As a community, we have been in the eye of the storm globally ever since 9/11. We have been justifying our stand as good Muslims — but is it actually making any difference?
I write this piece to Muslims in India.
Several commissions and reports have found that, as a community, we are the worst off on a lot of social parameters and indices. Who is to be blamed? All the governments since Independence till date? If not, then I want to know which government and party took us to a different level apart from providing Urdu teachers and funding for madrasas and the yearly, symbolic iftars.
How many times have we sat and thought about the future — of coming generations — without playing victim?
What have we done to take our youth out of the madrasas and bring them to the mainstream?
A graduate from a respectable madrasa is not even paid a salary of Rs 10,000. We should understand the real meaning and motive when the Quran speaks of giving zakat. The Quran is asking us to earn a respectable living not only to support our respective families but also to provide financial assistance to the poor and downtrodden.
Now imagine a student from a madrasa who began his education with an amount raised through zakat and ends up earning his livelihood through zakat. I personally know of several madrasas in Delhi who, due to the delay in payments from various boards, call and ask for help. Is this the society we want to make?
The importance of a Hafiz-e-Quran (one who remembers the Holy Quran by heart and implements it) is mentioned with the highest honour and reverence in both the Quran and Hadiths. Now, what is the average salary of a Hafiz — not more than Rs 10,000 plus food through tiffins.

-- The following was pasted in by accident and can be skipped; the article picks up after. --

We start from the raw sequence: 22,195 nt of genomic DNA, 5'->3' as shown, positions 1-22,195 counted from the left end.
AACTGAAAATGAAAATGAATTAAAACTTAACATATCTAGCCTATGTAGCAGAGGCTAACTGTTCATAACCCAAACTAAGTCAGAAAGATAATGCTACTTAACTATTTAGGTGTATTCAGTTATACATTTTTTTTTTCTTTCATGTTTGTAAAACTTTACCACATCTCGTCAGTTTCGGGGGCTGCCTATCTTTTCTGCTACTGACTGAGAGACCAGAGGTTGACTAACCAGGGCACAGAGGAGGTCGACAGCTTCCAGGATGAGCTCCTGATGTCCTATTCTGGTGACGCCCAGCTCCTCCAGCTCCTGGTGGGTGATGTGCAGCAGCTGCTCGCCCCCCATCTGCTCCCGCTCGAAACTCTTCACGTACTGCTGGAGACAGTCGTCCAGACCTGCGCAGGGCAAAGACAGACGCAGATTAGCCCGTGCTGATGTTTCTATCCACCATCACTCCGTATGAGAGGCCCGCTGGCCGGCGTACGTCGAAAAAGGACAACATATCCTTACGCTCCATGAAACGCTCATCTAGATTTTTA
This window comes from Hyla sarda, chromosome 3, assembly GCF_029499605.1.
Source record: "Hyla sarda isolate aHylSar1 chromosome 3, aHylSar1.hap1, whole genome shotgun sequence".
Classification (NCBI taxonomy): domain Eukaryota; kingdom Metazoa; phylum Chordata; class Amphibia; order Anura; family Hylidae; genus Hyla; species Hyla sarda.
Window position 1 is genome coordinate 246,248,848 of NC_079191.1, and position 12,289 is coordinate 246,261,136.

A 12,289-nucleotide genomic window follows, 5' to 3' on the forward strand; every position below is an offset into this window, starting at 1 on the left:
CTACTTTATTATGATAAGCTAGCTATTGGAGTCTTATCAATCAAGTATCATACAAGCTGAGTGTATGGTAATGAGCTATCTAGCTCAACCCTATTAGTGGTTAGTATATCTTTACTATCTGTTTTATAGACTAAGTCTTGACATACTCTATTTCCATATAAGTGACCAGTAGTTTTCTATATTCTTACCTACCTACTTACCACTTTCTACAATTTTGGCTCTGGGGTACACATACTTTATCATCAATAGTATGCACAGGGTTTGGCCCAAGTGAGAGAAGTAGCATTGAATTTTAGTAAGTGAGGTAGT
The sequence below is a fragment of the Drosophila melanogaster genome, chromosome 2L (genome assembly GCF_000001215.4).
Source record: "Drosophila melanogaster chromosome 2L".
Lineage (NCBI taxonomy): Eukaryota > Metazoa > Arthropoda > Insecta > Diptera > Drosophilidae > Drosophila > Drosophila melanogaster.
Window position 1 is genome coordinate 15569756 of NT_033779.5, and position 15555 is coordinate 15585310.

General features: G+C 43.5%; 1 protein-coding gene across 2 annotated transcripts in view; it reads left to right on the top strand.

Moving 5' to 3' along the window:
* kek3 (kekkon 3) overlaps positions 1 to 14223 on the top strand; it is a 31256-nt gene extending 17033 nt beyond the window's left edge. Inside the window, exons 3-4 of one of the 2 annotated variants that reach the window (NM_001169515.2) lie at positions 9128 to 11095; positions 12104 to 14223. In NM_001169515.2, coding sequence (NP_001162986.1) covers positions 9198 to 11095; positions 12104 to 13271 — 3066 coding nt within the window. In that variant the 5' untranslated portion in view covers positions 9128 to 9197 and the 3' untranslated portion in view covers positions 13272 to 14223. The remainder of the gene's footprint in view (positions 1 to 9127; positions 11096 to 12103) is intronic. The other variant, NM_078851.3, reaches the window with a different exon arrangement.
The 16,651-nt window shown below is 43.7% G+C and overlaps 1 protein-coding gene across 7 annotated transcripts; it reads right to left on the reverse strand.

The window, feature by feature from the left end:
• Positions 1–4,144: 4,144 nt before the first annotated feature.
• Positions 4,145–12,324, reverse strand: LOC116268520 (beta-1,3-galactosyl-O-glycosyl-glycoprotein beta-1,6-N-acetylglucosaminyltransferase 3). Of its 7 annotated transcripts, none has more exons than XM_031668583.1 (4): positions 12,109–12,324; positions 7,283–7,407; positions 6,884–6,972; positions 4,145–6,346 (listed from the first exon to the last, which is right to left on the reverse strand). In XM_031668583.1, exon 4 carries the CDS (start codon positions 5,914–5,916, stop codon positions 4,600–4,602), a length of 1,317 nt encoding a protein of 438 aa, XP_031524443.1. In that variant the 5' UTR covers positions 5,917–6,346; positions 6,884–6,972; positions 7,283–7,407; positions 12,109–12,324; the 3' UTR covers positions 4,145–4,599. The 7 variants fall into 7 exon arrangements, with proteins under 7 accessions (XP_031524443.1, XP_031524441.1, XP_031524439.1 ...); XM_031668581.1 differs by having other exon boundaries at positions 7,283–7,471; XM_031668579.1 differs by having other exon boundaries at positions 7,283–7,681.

Is this right? What have we done to change the status of the madrasa student who became a Hafiz?
The Prophet (PBUH) has spoken about cleanliness but one can see the condition of Muslim neighbourhoods from afar. It is the same case when it comes to the respect and equality of women. Recently, we made a mockery of ourselves on the issue of triple talaq. The Quran does not prescribe it, so why could we not say it’s wrong and the nikahnama (marriage contract) can be modified? Instead, our so-called intellectuals suggested a “social boycott”. But just how does the board propose to enforce a social boycott in this day and age? Will they cancel passport/Aadhaar/PAN? Or will they prevent people from entering a marketplace?
Now, to education and becoming a part of the mainstream. There are schemes worth many hundred crores available for the education of minorities. How many of our leaders have gone and made sure that these are availed of? We say the ruling party has been instrumental in keeping us in the dumps. Agreed, but would they have been able to do so without the help of our leaders and the clergy?
After Maulana Azad, I wonder if there has been a mainstream Muslim leader with a selfless agenda. Our so-called leaders in the so-called “secular” parties are there for everyone to see. What are their contributions in the real sense except playing politics and securing their seats? And the 2017 Uttar Pradesh election has made matters worse. The BJP’s 312 seats have made us electorally insignificant. All the maulanas who support their favourite parties must take a minute to reflect. We Muslims were supposed to be the king-makers in UP, West Bengal and Assam but has any “secular” party made a member of the community home minister or deputy CM?
There are still many Muslims from humble backgrounds, who, instead of playing the victim card, choose to work hard. These people pray and observe Ramzan as well. It is time for us as a community to sit together and introspect on what has gone wrong — be it the education system, triple talaq or modernisation of the madrasa system and many more issues.
Only then will the government or the larger society give us what we rightly deserve. Education and economic empowerment is the only way forward. Let us follow the teachings of Holy Quran and the Prophet (PBUH) before we blame PM Modi or CM Yogi.